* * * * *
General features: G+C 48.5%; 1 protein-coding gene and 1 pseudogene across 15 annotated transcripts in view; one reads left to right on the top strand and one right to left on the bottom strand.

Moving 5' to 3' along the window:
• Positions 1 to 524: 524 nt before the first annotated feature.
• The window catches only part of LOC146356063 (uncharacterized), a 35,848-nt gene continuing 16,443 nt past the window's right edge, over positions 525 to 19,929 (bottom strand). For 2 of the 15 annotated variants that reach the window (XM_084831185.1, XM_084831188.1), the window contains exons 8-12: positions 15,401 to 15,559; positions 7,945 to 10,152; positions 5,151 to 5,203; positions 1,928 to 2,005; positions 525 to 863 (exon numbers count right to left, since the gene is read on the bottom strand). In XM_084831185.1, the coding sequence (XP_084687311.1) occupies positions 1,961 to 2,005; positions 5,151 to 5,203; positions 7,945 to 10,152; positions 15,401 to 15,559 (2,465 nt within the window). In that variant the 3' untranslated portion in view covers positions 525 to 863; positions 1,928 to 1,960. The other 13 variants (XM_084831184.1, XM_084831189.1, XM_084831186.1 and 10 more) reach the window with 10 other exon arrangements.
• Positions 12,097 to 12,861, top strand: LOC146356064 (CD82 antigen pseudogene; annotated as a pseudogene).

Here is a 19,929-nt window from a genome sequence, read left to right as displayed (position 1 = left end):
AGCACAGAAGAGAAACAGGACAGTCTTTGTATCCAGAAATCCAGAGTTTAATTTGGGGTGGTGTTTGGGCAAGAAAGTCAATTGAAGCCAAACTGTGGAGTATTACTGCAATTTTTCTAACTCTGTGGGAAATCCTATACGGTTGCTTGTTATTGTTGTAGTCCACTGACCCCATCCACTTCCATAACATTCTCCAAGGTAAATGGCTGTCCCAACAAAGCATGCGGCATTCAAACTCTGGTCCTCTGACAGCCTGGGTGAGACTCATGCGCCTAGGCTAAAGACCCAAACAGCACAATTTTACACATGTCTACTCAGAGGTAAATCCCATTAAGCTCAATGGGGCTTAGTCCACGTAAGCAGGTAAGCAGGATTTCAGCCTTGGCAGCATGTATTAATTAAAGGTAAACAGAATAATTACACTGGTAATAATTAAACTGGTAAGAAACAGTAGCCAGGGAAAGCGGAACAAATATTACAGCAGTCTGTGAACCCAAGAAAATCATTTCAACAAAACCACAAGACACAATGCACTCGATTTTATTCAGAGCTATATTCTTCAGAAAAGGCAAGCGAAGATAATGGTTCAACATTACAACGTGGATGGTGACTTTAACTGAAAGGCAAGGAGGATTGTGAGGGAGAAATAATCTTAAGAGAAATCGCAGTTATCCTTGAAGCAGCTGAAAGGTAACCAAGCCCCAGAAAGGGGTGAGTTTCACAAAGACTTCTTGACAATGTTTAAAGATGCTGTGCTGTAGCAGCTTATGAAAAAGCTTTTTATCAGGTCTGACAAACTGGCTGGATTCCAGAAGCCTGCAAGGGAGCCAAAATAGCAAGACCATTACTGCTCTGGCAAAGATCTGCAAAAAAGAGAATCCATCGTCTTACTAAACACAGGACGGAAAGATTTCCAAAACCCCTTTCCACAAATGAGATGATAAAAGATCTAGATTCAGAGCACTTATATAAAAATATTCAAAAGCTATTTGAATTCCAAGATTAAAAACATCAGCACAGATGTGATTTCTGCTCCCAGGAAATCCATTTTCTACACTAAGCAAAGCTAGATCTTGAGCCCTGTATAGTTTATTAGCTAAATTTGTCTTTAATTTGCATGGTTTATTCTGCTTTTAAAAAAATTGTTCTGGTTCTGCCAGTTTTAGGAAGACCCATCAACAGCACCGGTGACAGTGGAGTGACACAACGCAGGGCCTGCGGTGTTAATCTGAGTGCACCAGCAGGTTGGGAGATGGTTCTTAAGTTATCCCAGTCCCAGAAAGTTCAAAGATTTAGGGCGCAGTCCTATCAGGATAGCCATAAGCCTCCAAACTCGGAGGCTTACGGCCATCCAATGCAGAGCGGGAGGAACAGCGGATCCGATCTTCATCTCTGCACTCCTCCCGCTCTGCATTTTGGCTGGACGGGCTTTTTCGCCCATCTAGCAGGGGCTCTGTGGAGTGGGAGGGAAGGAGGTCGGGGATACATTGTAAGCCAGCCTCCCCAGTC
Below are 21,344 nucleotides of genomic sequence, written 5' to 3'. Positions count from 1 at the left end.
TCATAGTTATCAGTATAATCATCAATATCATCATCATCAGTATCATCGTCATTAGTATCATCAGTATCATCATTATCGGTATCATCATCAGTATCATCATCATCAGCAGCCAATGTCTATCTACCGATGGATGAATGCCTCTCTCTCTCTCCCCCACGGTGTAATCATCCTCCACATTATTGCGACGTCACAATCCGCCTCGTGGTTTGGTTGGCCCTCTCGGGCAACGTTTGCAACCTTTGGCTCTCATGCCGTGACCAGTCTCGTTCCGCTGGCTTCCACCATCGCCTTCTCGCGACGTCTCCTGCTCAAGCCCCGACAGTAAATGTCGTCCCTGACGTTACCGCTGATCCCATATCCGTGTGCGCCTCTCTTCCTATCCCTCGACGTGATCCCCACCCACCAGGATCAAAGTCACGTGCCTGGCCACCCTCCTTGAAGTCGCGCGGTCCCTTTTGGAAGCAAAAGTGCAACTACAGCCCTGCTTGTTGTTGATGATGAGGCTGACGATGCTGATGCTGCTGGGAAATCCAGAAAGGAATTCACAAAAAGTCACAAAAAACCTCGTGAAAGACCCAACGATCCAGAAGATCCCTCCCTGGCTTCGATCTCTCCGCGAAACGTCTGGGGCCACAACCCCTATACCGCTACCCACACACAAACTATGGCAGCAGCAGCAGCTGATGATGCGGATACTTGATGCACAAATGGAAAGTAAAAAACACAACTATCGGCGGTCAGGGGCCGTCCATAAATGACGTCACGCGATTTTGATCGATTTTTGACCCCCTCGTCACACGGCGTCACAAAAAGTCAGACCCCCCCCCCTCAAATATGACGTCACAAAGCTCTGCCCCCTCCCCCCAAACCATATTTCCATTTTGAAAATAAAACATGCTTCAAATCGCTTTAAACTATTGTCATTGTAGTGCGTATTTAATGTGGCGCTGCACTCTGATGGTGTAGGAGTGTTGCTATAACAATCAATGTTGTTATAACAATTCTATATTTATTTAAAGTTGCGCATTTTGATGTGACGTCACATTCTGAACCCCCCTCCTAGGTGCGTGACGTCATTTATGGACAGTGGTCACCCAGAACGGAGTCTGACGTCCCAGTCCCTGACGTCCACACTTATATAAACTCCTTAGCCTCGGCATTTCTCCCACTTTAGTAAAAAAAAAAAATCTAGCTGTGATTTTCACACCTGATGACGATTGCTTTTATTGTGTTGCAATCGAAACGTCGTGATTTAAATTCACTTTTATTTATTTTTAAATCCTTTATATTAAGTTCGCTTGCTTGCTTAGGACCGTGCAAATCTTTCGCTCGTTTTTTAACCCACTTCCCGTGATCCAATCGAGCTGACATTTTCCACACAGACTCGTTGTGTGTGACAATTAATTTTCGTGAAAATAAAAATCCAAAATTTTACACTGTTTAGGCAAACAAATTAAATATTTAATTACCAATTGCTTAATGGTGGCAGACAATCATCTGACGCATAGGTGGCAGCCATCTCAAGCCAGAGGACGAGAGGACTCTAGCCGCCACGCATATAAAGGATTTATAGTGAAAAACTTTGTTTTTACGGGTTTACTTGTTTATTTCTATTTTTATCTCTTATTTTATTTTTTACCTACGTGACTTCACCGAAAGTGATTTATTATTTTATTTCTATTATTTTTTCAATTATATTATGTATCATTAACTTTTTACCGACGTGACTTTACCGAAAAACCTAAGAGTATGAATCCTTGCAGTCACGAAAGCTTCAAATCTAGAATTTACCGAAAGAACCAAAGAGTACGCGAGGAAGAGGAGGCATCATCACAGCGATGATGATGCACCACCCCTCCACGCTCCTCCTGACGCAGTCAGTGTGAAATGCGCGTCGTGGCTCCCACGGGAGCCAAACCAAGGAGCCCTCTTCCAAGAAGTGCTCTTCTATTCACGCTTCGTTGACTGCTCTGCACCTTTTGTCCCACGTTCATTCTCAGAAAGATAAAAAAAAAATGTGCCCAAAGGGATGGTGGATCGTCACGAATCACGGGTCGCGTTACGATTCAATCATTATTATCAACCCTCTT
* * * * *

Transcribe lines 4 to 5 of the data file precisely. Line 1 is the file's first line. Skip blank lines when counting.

• The window catches only part of LOC146356063 (uncharacterized), a 35,848-nt gene continuing 16,443 nt past the window's right edge, over positions 525 to 19,929 (bottom strand). For 2 of the 15 annotated variants that reach the window (XM_084831185.1, XM_084831188.1), the window contains exons 8-12: positions 15,401 to 15,559; positions 7,945 to 10,152; positions 5,151 to 5,203; positions 1,928 to 2,005; positions 525 to 863 (exon numbers count right to left, since the gene is read on the bottom strand). In XM_084831185.1, the coding sequence (XP_084687311.1) occupies positions 1,961 to 2,005; positions 5,151 to 5,203; positions 7,945 to 10,152; positions 15,401 to 15,559 (2,465 nt within the window). In that variant the 3' untranslated portion in view covers positions 525 to 863; positions 1,928 to 1,960. The other 13 variants (XM_084831184.1, XM_084831189.1, XM_084831186.1 and 10 more) reach the window with 10 other exon arrangements.
• Positions 12,097 to 12,861, top strand: LOC146356064 (CD82 antigen pseudogene; annotated as a pseudogene).